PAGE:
- Before Sleep and Dreams, for piano - Aaron Jay Kernis - Andrew Russo
- Superstar Etude No. 1, for piano - Aaron Jay Kernis - Andrew Russo
- Air, version for cello & orchestra (created for Truls Mørk) - Aaron Jay Kernis - Andrew Russo - Felix Fan
- 100 Greatest Dance Hits for guitar & string quartet - Aaron Jay Kernis - David Tanenbaum - Kashii String Quartet
- Meditation (In Memory of John Lennon), for cello & piano - Aaron Jay Kernis - Andrew Russo - Felix Fan
The popularity of and resistance to Aaron Jay Kernis are each easy to understand. Kernis offers a dual kind of familiarity that will either delight audience members or set them on edge, according to their preferences and preconceptions. It is not just the use of popular music that has propelled Kernis to a prominent place on American concert programs and now, apparently those across the pond. Equally important is the way he deploys those forms in such a way as to fit into larger Classical outlines. Individual movements often have a peppy opening theme followed by a more lyrical second theme, and a four-movement work like "100 Greatest Dance hits" (1993) corresponds to the large-scale feel of a Classical-era chamber piece. The ambitious opening movement is replaced with a short introduction, but Kernis' "Salsa Pasada" movement makes a reasonable stand-in for a minuet or scherzo, his slow movements are straightforwardly melodic and simple, and his "Dance Party on the Disco Motorboat" finale is resolute and fun. Actually, Kernis detractors would do well to examine his seemingly most populist move more closely: his appropriations of popular style are often very subtle. Hear the "Superstar Etude #1" (track 6), for solo piano, based on the music of Jerry Lee Lewis and even featuring a reasonable imitation of Lewis' shouted "Whoa, baby!" from pianist Andrew Russo. The piece atomizes Lewis' pounding piano in a clever way and never plays it for cheap thrills. In pieces less closely based on pop models he's more obvious and tends toward bald, garish transitions. This British release makes a good basic Kernis purchase. Even if the Kashii String Quartet doesn't quite deliver the overdone quality necessary to bring off Kernis' more sentimental essays like "Air" really successfully, the program as a whole includes some interesting early music that shows us where Kernis was coming from. He started out as a minimalist, and the early "Meditation (in memory of John Lennon)," composed after Lennon's assassination in 1980 when Kernis was still a student, represents a lovely and heartfelt use of that language. It's basically an expansion of "Imagine," a lingering on the melody's basic intervals. After that, where Steve Reich began to use minimalism in serious, philosophical ways, Kernis took the language in a more crowd-pleasing direction. "Before Sleep and Dreams," for piano, is an evocation of the moods of a child about to go to sleep for the night; it's a charming if rather slight set of impressions. The program as a whole is satisfying for those trying to get a feel for Kernis, and it's one that anyone can enjoy.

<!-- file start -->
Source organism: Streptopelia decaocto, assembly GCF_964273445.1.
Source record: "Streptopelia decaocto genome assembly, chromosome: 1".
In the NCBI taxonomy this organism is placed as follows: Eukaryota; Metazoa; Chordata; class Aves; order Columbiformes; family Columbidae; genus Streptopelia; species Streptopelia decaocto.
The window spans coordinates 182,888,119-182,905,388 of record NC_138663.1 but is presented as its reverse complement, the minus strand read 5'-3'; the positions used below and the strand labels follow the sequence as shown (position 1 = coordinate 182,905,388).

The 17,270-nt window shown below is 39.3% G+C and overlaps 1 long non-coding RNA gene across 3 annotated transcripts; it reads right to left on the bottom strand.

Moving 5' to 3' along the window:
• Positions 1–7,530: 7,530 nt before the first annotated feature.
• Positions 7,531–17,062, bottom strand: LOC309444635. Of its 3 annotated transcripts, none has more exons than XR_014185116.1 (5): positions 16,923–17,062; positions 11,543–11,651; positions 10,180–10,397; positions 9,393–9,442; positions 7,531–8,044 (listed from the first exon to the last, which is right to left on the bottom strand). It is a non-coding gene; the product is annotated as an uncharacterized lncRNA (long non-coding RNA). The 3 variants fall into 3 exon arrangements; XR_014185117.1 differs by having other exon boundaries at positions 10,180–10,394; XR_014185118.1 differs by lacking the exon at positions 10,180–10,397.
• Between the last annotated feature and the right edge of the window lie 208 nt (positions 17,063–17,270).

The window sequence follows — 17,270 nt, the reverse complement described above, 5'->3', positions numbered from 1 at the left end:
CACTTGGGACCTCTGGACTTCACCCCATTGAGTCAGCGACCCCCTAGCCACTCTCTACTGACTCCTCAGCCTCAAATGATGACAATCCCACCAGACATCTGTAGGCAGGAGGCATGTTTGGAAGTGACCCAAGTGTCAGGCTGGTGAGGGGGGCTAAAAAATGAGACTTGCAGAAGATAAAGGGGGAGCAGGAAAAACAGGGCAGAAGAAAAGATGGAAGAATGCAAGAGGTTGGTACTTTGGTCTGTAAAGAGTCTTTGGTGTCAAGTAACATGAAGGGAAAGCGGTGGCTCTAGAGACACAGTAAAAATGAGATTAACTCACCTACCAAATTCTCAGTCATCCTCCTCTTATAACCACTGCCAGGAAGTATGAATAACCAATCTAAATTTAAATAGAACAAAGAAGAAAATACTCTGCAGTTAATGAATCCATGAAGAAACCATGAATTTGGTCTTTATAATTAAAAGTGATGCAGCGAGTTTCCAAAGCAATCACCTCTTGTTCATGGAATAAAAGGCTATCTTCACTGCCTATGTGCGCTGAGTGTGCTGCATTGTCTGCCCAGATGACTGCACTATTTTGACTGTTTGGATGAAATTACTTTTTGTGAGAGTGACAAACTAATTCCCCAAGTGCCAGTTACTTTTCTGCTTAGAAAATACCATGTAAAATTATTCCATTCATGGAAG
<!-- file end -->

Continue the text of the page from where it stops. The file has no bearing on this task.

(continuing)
|Label:||Black Box Classics|